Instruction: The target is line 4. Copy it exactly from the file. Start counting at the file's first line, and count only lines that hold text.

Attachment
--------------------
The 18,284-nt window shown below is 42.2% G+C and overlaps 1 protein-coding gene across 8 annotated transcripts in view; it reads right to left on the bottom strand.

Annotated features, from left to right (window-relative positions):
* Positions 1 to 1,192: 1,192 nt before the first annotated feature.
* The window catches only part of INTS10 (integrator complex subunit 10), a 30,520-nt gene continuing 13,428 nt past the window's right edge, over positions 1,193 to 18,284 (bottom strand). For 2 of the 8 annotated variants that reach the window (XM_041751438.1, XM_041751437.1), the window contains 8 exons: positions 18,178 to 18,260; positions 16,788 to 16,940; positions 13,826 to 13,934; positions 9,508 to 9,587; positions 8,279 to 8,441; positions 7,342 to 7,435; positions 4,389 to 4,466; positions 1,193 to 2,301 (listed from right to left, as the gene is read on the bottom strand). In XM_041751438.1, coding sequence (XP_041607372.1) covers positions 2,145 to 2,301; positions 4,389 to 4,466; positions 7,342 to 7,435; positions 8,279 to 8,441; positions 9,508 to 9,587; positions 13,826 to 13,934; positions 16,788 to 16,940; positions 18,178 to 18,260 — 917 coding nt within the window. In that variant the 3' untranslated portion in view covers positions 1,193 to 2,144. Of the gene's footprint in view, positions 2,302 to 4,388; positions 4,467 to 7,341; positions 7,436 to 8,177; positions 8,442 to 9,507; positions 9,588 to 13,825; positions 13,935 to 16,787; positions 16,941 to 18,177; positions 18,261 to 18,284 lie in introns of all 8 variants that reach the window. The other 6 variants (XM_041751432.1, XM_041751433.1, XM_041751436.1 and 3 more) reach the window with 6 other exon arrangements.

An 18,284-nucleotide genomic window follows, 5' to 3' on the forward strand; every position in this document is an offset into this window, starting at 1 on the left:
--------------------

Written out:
* The window catches only part of INTS10 (integrator complex subunit 10), a 30,520-nt gene continuing 13,428 nt past the window's right edge, over positions 1,193 to 18,284 (bottom strand). For 2 of the 8 annotated variants that reach the window (XM_041751438.1, XM_041751437.1), the window contains 8 exons: positions 18,178 to 18,260; positions 16,788 to 16,940; positions 13,826 to 13,934; positions 9,508 to 9,587; positions 8,279 to 8,441; positions 7,342 to 7,435; positions 4,389 to 4,466; positions 1,193 to 2,301 (listed from right to left, as the gene is read on the bottom strand). In XM_041751438.1, coding sequence (XP_041607372.1) covers positions 2,145 to 2,301; positions 4,389 to 4,466; positions 7,342 to 7,435; positions 8,279 to 8,441; positions 9,508 to 9,587; positions 13,826 to 13,934; positions 16,788 to 16,940; positions 18,178 to 18,260 — 917 coding nt within the window. In that variant the 3' untranslated portion in view covers positions 1,193 to 2,144. Of the gene's footprint in view, positions 2,302 to 4,388; positions 4,467 to 7,341; positions 7,436 to 8,177; positions 8,442 to 9,507; positions 9,588 to 13,825; positions 13,935 to 16,787; positions 16,941 to 18,177; positions 18,261 to 18,284 lie in introns of all 8 variants that reach the window. The other 6 variants (XM_041751432.1, XM_041751433.1, XM_041751436.1 and 3 more) reach the window with 6 other exon arrangements.